Once the stage 1 trials have been conducted, and the pharmaceutical companies have determined that the vaccines cause no serious long or short term problems, they move on to stage 2. In stage 2, they bring in a second group of volunteers that is slightly larger. These volunteers are placed in what is called a double blind study. This means that a doctor will give a patient an injection, but both the subject and the people analyzing the subjects are unaware which type of injections were given. This prevents bias in both the behavior of the subjects and analysis of the scientists. For instance, in the Moderna trials, this injection was one of 3 things. It was either a 50mcg dose of the vaccine, a 100mcg dose of the vaccine or a harmless injection that had no effect on the subject. The harmless injection, also known as a ‘placebo’ functions as a baseline for the researchers to compare the actual treatments to. The next step is to then monitor the subject as they receive the dose, and for a certain period of time after that to double check the safety of the vaccine. However, the most important step of this phase is to monitor the amount of antibodies produced, because this gives the researchers a good idea of how effective the vaccine is going to be.
Last but not least, there is the phase 3 trial that takes place after scientists have determined that the vaccine is safe and most likely effective. In this trial, the pharmaceutical companies gather a large group of people. For example, Moderna had north of 28,000. The reason that a group this large is necessary is due to the fact that the vaccine is tested on a wide variety of people. With this amount of people, they are able to get an extremely good estimate on the effectiveness of the vaccine to prevent serious infection as well as test the safety. They take a very similar approach to this phase as they do in phase 2 by conducting a double blind study. Half of the participants receive a harmless injection and the other half receive the real vaccine. Once both groups have received both doses, the scientists are able to look for any dangerous reactions and count the amount of infections that pop up in both groups. In the phase 3 clinical trial conducted by Moderna, 14,073 subjects received the placebo and there were 185 reported cases of Coronavirus in that group. Compare that to the 14,134 subjects who received the actual vaccine, where there were 11 reported cases of Coronavirus in the group. Among all of the subjects who received the actual vaccine in the phase 3 trials, there were no cases of any disease or disorder that was caused by the vaccine.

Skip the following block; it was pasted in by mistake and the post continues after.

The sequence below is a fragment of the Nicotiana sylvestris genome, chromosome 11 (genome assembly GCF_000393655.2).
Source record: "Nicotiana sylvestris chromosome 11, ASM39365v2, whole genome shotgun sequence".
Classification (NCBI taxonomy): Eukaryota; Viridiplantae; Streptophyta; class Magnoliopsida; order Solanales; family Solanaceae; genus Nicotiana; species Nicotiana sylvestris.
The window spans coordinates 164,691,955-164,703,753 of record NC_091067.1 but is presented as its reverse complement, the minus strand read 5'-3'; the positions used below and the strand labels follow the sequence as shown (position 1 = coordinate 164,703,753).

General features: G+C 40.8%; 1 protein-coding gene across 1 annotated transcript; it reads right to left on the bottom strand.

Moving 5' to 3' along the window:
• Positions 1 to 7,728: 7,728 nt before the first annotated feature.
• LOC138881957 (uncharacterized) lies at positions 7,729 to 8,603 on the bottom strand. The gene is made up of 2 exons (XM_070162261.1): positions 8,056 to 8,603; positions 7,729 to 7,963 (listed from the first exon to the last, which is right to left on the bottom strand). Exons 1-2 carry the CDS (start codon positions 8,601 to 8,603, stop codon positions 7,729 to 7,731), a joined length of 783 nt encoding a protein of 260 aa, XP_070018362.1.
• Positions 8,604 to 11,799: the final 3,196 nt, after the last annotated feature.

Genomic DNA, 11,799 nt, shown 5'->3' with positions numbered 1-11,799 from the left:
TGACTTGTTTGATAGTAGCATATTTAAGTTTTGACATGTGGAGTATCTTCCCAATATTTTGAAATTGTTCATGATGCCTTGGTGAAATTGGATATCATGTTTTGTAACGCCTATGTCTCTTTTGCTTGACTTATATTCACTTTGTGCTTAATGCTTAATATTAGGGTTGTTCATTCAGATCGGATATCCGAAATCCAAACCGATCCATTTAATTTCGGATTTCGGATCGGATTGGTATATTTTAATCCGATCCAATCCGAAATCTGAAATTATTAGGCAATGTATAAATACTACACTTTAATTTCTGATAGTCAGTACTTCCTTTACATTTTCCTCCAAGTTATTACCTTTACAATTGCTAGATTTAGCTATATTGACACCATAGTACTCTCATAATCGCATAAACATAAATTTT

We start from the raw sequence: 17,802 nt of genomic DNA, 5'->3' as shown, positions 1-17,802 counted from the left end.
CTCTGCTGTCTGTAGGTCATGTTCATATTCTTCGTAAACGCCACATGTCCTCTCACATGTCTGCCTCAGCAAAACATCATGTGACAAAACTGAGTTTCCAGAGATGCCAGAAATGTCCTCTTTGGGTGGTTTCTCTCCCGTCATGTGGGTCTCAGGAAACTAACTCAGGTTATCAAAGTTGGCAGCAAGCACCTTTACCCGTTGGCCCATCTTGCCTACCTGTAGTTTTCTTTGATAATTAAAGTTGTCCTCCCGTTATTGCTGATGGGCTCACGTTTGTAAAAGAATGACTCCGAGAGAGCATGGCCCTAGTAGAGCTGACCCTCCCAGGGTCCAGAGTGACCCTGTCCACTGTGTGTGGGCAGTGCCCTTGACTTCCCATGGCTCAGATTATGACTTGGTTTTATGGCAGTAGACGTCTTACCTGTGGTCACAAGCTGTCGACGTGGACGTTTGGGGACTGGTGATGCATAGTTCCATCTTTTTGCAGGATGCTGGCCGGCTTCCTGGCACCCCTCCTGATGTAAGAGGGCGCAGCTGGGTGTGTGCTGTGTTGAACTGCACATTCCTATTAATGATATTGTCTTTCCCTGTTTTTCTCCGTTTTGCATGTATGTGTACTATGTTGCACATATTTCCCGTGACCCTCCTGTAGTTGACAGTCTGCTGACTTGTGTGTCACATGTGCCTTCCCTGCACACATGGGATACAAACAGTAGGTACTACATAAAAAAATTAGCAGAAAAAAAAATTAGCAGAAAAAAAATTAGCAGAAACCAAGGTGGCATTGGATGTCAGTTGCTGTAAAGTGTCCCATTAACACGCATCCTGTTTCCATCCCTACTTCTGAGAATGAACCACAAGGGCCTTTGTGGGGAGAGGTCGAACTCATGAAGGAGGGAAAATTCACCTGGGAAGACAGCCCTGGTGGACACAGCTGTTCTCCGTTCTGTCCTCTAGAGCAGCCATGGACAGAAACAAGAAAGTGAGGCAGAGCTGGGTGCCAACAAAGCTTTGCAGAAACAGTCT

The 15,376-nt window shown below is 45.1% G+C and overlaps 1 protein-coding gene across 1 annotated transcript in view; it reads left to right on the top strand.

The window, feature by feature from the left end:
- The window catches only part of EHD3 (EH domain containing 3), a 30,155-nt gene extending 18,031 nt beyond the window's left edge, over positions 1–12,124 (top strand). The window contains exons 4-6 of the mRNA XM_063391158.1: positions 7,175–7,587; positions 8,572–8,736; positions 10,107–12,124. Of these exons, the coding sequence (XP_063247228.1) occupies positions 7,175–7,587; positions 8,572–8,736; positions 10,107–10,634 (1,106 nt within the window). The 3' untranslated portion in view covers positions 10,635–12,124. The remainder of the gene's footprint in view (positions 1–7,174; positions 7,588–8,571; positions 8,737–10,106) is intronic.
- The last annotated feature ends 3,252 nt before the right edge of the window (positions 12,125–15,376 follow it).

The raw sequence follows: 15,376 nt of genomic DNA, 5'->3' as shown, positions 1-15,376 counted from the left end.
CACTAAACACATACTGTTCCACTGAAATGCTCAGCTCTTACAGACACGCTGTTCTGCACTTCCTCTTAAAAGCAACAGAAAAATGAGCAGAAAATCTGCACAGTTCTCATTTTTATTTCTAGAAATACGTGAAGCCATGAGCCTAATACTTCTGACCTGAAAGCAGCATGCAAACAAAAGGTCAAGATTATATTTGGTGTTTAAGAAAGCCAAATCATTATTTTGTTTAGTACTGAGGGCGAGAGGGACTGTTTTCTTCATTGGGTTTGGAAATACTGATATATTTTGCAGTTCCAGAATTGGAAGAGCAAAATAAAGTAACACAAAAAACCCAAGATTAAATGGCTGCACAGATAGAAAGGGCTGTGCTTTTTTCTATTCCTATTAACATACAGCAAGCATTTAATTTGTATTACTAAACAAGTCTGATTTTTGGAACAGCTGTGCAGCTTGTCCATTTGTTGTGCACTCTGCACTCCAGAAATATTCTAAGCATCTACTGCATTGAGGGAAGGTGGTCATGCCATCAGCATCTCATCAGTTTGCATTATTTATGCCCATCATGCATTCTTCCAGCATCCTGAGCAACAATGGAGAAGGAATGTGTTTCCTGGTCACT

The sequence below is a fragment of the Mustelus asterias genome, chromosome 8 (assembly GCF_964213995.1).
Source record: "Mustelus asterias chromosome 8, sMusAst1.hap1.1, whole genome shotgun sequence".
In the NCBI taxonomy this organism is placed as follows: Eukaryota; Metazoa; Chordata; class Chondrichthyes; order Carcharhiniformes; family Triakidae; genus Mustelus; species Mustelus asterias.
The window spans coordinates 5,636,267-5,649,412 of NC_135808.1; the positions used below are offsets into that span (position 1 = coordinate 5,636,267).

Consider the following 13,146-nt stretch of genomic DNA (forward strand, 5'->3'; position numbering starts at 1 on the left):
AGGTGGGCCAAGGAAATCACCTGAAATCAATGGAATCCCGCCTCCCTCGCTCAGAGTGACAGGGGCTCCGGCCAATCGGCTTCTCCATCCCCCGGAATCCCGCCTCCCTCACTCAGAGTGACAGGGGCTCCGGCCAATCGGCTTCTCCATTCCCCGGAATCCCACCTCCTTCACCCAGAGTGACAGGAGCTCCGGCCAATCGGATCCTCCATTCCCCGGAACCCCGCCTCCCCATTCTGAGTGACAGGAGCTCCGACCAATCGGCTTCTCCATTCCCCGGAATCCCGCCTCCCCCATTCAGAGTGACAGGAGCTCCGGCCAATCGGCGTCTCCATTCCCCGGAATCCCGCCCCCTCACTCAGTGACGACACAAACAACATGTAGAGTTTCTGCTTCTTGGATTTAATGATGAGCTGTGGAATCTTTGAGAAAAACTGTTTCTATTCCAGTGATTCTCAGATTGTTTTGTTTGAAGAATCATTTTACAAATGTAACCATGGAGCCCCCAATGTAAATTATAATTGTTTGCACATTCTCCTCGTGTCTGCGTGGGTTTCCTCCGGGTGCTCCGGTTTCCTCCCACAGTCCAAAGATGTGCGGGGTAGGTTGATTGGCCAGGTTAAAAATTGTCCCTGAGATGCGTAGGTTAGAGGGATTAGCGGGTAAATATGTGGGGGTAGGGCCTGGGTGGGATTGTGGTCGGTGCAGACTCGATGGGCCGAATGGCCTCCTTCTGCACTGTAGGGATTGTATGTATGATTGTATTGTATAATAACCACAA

In both the clinical trials for the Moderna and Pfizer vaccine, no deaths were reported. To this day, there still have not been any vaccine-related deaths. More importantly, there were no deaths or hospitalizations reported from Covid-19 in clinical trials.
The companies have conducted their trials and they have determined that their vaccine is indeed safe. Their next step will be to submit a BLA (Biological License Application) into the FDA. The FDA will then assemble a team of Chemists, Physicians, Biologists, Statisticians and many other professionals from different sectors and organizations. They’ll take input and look into data from many different companies, organizations, and nonprofits to analyze every aspect of the vaccine itself, as well as manufacturing, rollout and effectiveness. If the FDA deems the vaccine safe and effective, they will approve it to be distributed. But their work does not end there. The FDA continues to monitor the distribution effort in order to ensure that there are no safety issues and that the manufacturing and distribution of the vaccine is completely safe.
Creating a vaccine in record time, in response to a one in a century pandemic with the lives of millions at risk, is no small thing. But with the tried and tested procedure of clinical trials and with the oversight of the meticulous United States Food and Drug Administration, the process can balance the need for a speedy journey from the lab into our arms, with the most important aspect of all being safety. In the end, the tireless efforts of countless doctors, scientists, volunteers, and governments, are bringing us near the end of the pandemic.